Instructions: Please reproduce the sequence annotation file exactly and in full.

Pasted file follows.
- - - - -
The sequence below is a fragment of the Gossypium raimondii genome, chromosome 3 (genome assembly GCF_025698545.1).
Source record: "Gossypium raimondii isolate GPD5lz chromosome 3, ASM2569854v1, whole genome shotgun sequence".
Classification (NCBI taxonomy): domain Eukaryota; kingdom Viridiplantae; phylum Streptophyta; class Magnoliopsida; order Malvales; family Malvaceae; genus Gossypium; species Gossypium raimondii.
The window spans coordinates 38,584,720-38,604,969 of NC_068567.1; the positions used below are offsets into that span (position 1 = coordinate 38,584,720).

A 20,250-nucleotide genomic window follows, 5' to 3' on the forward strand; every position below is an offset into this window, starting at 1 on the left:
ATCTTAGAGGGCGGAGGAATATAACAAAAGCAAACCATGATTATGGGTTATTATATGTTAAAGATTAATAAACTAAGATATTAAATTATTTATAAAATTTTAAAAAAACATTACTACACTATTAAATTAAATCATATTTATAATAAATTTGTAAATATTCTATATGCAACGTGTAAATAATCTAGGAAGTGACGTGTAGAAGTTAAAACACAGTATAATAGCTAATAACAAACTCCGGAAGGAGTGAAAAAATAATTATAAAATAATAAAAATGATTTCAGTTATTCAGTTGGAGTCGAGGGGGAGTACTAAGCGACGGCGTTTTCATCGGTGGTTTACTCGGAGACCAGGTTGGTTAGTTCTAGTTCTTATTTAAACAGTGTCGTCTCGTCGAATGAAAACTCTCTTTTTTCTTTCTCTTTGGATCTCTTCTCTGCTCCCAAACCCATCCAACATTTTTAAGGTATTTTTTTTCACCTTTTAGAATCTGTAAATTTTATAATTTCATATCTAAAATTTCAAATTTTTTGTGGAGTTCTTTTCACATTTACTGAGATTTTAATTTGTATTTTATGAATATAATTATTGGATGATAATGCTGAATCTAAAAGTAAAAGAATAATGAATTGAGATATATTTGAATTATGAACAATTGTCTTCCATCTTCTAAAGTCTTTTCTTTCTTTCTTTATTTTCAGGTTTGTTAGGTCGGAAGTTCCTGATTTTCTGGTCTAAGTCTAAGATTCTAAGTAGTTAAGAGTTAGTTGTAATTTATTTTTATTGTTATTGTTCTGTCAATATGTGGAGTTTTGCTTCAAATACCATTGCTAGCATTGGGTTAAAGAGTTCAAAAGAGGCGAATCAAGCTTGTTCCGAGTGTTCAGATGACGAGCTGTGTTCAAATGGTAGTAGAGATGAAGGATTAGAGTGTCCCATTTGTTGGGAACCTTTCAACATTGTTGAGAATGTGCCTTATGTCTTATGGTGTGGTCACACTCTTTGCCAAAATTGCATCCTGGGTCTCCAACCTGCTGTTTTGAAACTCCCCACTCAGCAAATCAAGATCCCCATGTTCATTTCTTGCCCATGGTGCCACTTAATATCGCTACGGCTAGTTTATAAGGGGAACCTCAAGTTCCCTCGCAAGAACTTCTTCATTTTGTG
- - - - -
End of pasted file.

The sequence below is a fragment of the Gossypium raimondii genome, chromosome 3 (genome assembly GCF_025698545.1).
Source record: "Gossypium raimondii isolate GPD5lz chromosome 3, ASM2569854v1, whole genome shotgun sequence".
Classification (NCBI taxonomy): domain Eukaryota; kingdom Viridiplantae; phylum Streptophyta; class Magnoliopsida; order Malvales; family Malvaceae; genus Gossypium; species Gossypium raimondii.
The window spans coordinates 38,584,720-38,604,969 of NC_068567.1; the positions used below are offsets into that span (position 1 = coordinate 38,584,720).

A 20,250-nucleotide genomic window follows, 5' to 3' on the forward strand; every position below is an offset into this window, starting at 1 on the left:
ATCTTAGAGGGCGGAGGAATATAACAAAAGCAAACCATGATTATGGGTTATTATATGTTAAAGATTAATAAACTAAGATATTAAATTATTTATAAAATTTTAAAAAAACATTACTACACTATTAAATTAAATCATATTTATAATAAATTTGTAAATATTCTATATGCAACGTGTAAATAATCTAGGAAGTGACGTGTAGAAGTTAAAACACAGTATAATAGCTAATAACAAACTCCGGAAGGAGTGAAAAAATAATTATAAAATAATAAAAATGATTTCAGTTATTCAGTTGGAGTCGAGGGGGAGTACTAAGCGACGGCGTTTTCATCGGTGGTTTACTCGGAGACCAGGTTGGTTAGTTCTAGTTCTTATTTAAACAGTGTCGTCTCGTCGAATGAAAACTCTCTTTTTTCTTTCTCTTTGGATCTCTTCTCTGCTCCCAAACCCATCCAACATTTTTAAGGTATTTTTTTTCACCTTTTAGAATCTGTAAATTTTATAATTTCATATCTAAAATTTCAAATTTTTTGTGGAGTTCTTTTCACATTTACTGAGATTTTAATTTGTATTTTATGAATATAATTATTGGATGATAATGCTGAATCTAAAAGTAAAAGAATAATGAATTGAGATATATTTGAATTATGAACAATTGTCTTCCATCTTCTAAAGTCTTTTCTTTCTTTCTTTATTTTCAGGTTTGTTAGGTCGGAAGTTCCTGATTTTCTGGTCTAAGTCTAAGATTCTAAGTAGTTAAGAGTTAGTTGTAATTTATTTTTATTGTTATTGTTCTGTCAATATGTGGAGTTTTGCTTCAAATACCATTGCTAGCATTGGGTTAAAGAGTTCAAAAGAGGCGAATCAAGCTTGTTCCGAGTGTTCAGATGACGAGCTGTGTTCAAATGGTAGTAGAGATGAAGGATTAGAGTGTCCCATTTGTTGGGAACCTTTCAACATTGTTGAGAATGTGCCTTATGTCTTATGGTGTGGTCACACTCTTTGCCAAAATTGCATCCTGGGTCTCCAACCTGCTGTTTTGAAACTCCCCACTCAGCAAATCAAGATCCCCATGTTCATTTCTTGCCCATGGTGCCACTTAATATCGCTACGGCTAGTTTATAAGGGGAACCTCAAGTTCCCTCGCAAGAACTTCTTCATTTTGTG